Our room at Hilltop House
From the mall, we headed to The Hilltop House, a well known B&B in Windhoek. Our room was lovely, very large with hardwood floors, a stone fireplace and a balcony that overlooked the secluded garden and swimming pool. That evening, we followed the advice of the owners Angela and Allen and headed to Joe’s Beerhouse, which was within walking distance. It was a lovely restaurant, with canvas sides, a thatch roof and a huge central bar. The lighting was subdued and provided by ingeniously modified fish traps. Around the bar were huge tables each with two long benches that held a total of about 16 people. The restaurant, which must accommodate over 200 people, was insanely busy, although the service was prompt and the atmosphere surprisingly quiet and calm. On one side of us sat a young German couple, who had just arrived in Windhoek earlier in the day and, on the other, a family of twelve Namibians celebrating a birthday. The youngest member of the family, who was seated next to me, seemed fascinated by the mix of Canadian and German accents next to him. Joe’s Beerhouse is known for its game with good reason. The menu offered everything from the fairly common kudu, springbok and gemsbok to the more unusual zebra and warthog. Much as I wanted to try something different, I couldn’t bring myself to eat zebra, so I ordered the springbok instead. We enjoyed what was our best meal of the trip. The springbok practically melted in my mouth and was served with the most delicious mielie pap. Robert’s warthog was, not surprisingly, much like roast pork and also very good.
We enjoyed the company of the German couple who regaled us with tales of their travels in Egypt. They ordered the kudu and a venison platter and declared both to be delicious. Our server asked if the four of us would be willing to try a new brand of African beer for them and we readily agreed. Free beer! The Germans were quite disgusted with the beer and we agreed that it was watery and poor even by Canadian standards. The conversation eventually turned to the Olympics in Beijing. The couple was scandalized that Germany had won only three medals to that point. They were fairly certain that Canada had yet to win a medal and we admitted that they were likely correct! We paid N$250 (about CDN$33.00) for dinner, which included a bottle of wine - ridiculously cheap for such a fantastic meal. Returning to The Hilltop House, we had just settled down to watch our first Olympics when the power went out. As the rest of the neighbourhood seemed to have power, we called Allen and Angela, who live off site. Allen arrived within ten minutes and power was quickly restored. Still on game drive hours and wishing to get a reasonably early start in the morning, we retired before ten, enjoying our very comfortable bed and cozy room.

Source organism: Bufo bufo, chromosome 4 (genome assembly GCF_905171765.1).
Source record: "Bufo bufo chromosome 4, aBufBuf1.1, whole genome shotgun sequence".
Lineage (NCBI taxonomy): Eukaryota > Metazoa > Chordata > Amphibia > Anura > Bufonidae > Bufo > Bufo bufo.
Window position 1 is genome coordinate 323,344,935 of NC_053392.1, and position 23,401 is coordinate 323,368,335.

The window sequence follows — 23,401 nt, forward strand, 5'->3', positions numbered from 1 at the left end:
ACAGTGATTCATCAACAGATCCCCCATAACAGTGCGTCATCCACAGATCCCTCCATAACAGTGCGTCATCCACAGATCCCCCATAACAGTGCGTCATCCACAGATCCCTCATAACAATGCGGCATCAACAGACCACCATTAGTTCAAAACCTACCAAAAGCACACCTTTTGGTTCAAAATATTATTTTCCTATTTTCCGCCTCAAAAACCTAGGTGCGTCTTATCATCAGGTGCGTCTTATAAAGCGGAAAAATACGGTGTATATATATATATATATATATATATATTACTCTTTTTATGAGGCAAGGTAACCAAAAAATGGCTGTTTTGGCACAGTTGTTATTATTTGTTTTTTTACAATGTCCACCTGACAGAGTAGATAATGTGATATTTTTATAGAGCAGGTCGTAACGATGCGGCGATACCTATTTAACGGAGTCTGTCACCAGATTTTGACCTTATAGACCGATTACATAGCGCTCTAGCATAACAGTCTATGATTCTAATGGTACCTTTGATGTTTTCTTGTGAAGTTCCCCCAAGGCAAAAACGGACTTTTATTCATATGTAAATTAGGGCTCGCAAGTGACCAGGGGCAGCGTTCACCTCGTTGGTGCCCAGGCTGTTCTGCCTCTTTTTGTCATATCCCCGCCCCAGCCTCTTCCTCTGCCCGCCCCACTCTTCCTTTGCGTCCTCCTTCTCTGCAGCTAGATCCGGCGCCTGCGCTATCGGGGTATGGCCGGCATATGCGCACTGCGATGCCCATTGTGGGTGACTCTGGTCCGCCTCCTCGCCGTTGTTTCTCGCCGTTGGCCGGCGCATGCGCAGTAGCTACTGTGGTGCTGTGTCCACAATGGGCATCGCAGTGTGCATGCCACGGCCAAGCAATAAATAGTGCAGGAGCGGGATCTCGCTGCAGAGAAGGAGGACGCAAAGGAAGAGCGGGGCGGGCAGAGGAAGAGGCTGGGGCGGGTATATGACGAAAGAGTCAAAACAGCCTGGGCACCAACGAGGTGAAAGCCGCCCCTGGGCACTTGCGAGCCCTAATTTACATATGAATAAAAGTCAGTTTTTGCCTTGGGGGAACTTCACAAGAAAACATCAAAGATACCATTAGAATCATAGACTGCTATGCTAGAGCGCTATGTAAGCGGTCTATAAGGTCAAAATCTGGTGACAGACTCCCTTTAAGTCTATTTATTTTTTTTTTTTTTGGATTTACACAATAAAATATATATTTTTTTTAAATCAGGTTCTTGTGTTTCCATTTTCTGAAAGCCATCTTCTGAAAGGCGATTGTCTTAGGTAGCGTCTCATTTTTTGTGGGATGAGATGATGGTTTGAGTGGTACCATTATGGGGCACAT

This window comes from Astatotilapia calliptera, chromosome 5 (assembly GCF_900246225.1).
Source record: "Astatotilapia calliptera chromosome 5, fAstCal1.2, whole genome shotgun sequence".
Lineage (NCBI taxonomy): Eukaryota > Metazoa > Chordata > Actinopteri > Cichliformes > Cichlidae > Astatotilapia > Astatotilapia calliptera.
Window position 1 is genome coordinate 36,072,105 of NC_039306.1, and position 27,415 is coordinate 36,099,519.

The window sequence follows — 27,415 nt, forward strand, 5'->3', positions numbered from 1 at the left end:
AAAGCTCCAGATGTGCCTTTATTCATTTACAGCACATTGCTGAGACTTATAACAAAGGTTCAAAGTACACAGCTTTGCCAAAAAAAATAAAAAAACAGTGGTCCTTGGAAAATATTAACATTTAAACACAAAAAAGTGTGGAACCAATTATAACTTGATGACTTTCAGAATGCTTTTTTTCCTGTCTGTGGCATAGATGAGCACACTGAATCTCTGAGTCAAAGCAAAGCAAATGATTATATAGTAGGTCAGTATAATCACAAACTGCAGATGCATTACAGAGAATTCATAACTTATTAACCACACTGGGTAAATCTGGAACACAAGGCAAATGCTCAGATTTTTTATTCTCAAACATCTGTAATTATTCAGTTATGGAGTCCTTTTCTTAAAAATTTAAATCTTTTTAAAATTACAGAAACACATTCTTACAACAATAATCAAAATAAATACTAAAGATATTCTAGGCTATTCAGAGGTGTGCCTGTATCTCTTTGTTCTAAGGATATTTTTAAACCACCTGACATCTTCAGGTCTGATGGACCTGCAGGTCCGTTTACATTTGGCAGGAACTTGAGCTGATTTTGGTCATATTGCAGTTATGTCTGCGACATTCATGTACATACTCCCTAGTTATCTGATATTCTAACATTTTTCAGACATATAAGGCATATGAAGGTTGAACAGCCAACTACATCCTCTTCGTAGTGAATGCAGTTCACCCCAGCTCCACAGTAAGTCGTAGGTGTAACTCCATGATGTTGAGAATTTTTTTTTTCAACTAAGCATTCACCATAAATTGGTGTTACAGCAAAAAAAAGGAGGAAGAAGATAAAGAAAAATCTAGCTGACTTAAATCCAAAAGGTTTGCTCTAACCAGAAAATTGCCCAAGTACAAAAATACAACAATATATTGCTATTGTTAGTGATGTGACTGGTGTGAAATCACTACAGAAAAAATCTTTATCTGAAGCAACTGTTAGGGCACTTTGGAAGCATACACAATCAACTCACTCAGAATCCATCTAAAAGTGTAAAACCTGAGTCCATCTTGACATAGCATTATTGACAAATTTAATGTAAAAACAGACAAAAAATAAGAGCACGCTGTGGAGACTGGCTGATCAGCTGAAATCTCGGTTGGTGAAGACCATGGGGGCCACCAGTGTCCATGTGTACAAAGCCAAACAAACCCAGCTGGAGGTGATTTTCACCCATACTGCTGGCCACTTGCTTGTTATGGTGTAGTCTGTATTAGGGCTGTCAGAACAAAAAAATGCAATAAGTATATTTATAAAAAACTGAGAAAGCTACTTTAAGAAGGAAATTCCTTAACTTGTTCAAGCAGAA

The following morning, in anticipation of beginning our journey to Botswana, we were awake before dawn. We enjoyed a lovely sunrise as we packed our two weeks supply of food into the Yaris. I was thankful that we weren’t flaunting our generous food supply in front of the workers, who had not yet arrived at a nearby construction site. We savoured The Hilltop House “health breakfast” of muesli, fresh fruit, yogurt, freshly squeezed orange juice and multigrain toast on the balcony which adjoined our room. It was another beautiful, clear morning, and the view of the mountains with the city in the foreground was lovely. We cringed as we watched workers on the construction site work at dizzying heights with no safety harnesses. We left The Hilltop House around 8:30am, after bidding farewell to Allen and Leopold, a staff member who had been particularly attentive during our stay. We stopped at two banks on the way out of town to withdraw more cash to convert into pula, but my bank card was rejected at both machines. In desperation, we stopped at the Hosea Kutako airport and converted some of our American dollars, which we needed for Zambia, into pula. On our way out of the airport, we saw a grey lourie, a beautiful bird with a long tail and very pronounced crest, which is more commonly known as the “go-away bird”, for its comical “go way-y-y” call.